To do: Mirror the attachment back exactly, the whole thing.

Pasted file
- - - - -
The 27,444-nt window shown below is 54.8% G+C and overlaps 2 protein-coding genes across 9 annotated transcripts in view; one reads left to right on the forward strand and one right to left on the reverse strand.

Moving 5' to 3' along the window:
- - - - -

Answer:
The 27,444-nt window shown below is 54.8% G+C and overlaps 2 protein-coding genes across 9 annotated transcripts in view; one reads left to right on the forward strand and one right to left on the reverse strand.

Moving 5' to 3' along the window: